|Home | Site Index | Organization | Programs | Archives | Publications | Global Connections | Membership|
October 1996 Issue
The Geographical Review
October 1996, 86 (4), pp. 550-572.
Turmoil in Tobbacoland
John Fraser Hart and Ennis L. Chestang
The flue-cured tobacco-producing areas of eastern North Carolina have been in turmoil since the 1960s, as farmers have tried to reduce their dependence on tobacco by diversifying their operations. Large landholdings, level land suited to machinery, and local entrepreneurs have facilitated innovation and the development of the necessary infrastructure. Soybeans have been a cash crop of expediency, but cotton has become increasingly important since boll weevils were eradicated. Experience with contract feeding of livestock and vertically integrated poutry production preceded the large-scale development of confined feeding of hogs. Even in the midst of the turmoil, however, areas of small farms in the Old Best on the Piedmont remain heavily dependent on tobacco.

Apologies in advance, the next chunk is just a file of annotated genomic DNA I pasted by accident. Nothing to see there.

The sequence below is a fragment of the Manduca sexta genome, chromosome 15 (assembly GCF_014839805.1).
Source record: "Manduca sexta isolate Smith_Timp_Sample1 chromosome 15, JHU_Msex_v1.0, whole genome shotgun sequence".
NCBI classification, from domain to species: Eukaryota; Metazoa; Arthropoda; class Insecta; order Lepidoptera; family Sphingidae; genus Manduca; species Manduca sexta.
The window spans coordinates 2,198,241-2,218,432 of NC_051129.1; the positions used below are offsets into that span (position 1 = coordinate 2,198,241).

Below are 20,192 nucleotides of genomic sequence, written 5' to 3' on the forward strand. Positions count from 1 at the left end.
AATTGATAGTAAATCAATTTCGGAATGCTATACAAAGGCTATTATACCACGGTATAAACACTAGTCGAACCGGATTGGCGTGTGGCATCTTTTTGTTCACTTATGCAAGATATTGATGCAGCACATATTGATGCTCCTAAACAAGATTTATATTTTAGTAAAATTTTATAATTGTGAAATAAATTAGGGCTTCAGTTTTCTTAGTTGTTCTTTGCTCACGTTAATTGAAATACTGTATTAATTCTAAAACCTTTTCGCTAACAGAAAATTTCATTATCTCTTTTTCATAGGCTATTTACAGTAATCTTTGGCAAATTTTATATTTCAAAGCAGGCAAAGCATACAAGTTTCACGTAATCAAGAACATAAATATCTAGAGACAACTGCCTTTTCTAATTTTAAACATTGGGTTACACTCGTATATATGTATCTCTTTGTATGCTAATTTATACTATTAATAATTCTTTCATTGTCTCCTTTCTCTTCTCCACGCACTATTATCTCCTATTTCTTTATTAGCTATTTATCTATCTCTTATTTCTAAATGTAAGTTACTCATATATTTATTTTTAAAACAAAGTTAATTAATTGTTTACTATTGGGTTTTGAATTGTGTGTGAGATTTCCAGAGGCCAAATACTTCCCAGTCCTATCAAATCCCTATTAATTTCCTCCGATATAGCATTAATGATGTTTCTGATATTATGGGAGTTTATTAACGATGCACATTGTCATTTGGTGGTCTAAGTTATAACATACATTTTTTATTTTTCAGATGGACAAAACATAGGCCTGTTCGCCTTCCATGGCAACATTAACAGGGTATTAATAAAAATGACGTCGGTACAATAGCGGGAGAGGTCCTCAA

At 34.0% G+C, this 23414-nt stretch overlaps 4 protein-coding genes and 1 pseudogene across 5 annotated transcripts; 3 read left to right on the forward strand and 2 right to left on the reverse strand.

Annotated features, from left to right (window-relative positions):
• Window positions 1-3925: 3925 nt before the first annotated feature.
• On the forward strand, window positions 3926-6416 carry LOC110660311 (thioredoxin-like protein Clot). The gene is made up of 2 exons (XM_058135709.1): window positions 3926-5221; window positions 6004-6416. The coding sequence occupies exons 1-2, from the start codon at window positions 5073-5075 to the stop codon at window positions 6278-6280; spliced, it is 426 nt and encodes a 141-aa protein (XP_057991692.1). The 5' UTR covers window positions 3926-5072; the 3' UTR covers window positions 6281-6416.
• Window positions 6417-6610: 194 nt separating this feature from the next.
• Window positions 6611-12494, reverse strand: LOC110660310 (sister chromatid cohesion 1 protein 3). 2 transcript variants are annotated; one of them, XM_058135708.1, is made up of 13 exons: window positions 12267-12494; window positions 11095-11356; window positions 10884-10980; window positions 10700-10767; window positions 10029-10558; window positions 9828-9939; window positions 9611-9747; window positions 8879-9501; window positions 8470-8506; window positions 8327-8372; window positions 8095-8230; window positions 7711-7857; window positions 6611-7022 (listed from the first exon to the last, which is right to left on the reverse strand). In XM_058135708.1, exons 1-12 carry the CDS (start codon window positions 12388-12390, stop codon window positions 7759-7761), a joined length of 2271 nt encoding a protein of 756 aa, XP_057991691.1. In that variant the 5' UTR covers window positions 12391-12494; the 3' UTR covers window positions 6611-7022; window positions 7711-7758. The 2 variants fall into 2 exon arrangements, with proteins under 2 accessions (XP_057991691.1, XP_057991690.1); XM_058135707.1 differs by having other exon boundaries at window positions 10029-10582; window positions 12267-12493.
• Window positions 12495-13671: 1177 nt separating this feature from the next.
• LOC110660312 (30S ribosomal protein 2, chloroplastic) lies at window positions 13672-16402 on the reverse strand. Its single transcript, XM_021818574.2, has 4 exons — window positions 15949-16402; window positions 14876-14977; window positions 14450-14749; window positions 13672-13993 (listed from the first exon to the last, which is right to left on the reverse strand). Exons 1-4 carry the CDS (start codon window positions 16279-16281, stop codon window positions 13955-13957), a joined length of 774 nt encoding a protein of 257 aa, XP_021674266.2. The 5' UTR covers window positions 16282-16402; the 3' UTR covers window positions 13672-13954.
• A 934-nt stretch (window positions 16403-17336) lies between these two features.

Keywords: broilers, cotton, entrepreneurs, farm size, hogs, North Carolina, soybeans, tobacco, turkeys.
Dr. HART is a professor of geography at the University of Minnesota, Minneapolis, Minnesota 55455. Dr. CHESTANG is a professor of geography at East Carolina University, Greenville, North Carolina 27858-4353.
To contact the lead author: